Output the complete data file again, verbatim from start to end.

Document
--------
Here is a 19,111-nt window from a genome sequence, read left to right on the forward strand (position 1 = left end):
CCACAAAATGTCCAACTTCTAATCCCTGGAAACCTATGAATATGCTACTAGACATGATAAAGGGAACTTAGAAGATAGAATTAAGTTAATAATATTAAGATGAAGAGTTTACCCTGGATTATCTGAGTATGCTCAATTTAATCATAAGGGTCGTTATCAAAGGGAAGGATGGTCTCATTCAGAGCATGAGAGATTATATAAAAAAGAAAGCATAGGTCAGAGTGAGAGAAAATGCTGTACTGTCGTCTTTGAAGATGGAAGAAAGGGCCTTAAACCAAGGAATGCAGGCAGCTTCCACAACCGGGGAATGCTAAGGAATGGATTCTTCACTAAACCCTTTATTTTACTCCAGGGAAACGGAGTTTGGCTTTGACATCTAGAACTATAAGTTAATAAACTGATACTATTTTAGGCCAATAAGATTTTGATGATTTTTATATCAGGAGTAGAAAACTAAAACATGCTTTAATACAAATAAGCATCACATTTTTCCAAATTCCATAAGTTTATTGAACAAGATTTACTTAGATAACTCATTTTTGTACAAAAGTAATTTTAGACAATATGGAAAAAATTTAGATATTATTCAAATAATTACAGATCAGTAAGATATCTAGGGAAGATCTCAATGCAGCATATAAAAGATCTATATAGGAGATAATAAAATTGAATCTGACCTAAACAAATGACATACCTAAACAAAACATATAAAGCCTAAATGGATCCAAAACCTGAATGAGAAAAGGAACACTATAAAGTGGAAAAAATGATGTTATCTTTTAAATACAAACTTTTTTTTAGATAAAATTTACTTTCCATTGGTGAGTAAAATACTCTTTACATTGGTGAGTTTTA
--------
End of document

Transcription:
Here is a 19,111-nt window from a genome sequence, read left to right on the forward strand (position 1 = left end):
CCACAAAATGTCCAACTTCTAATCCCTGGAAACCTATGAATATGCTACTAGACATGATAAAGGGAACTTAGAAGATAGAATTAAGTTAATAATATTAAGATGAAGAGTTTACCCTGGATTATCTGAGTATGCTCAATTTAATCATAAGGGTCGTTATCAAAGGGAAGGATGGTCTCATTCAGAGCATGAGAGATTATATAAAAAAGAAAGCATAGGTCAGAGTGAGAGAAAATGCTGTACTGTCGTCTTTGAAGATGGAAGAAAGGGCCTTAAACCAAGGAATGCAGGCAGCTTCCACAACCGGGGAATGCTAAGGAATGGATTCTTCACTAAACCCTTTATTTTACTCCAGGGAAACGGAGTTTGGCTTTGACATCTAGAACTATAAGTTAATAAACTGATACTATTTTAGGCCAATAAGATTTTGATGATTTTTATATCAGGAGTAGAAAACTAAAACATGCTTTAATACAAATAAGCATCACATTTTTCCAAATTCCATAAGTTTATTGAACAAGATTTACTTAGATAACTCATTTTTGTACAAAAGTAATTTTAGACAATATGGAAAAAATTTAGATATTATTCAAATAATTACAGATCAGTAAGATATCTAGGGAAGATCTCAATGCAGCATATAAAAGATCTATATAGGAGATAATAAAATTGAATCTGACCTAAACAAATGACATACCTAAACAAAACATATAAAGCCTAAATGGATCCAAAACCTGAATGAGAAAAGGAACACTATAAAGTGGAAAAAATGATGTTATCTTTTAAATACAAACTTTTTTTTAGATAAAATTTACTTTCCATTGGTGAGTAAAATACTCTTTACATTGGTGAGTTTTA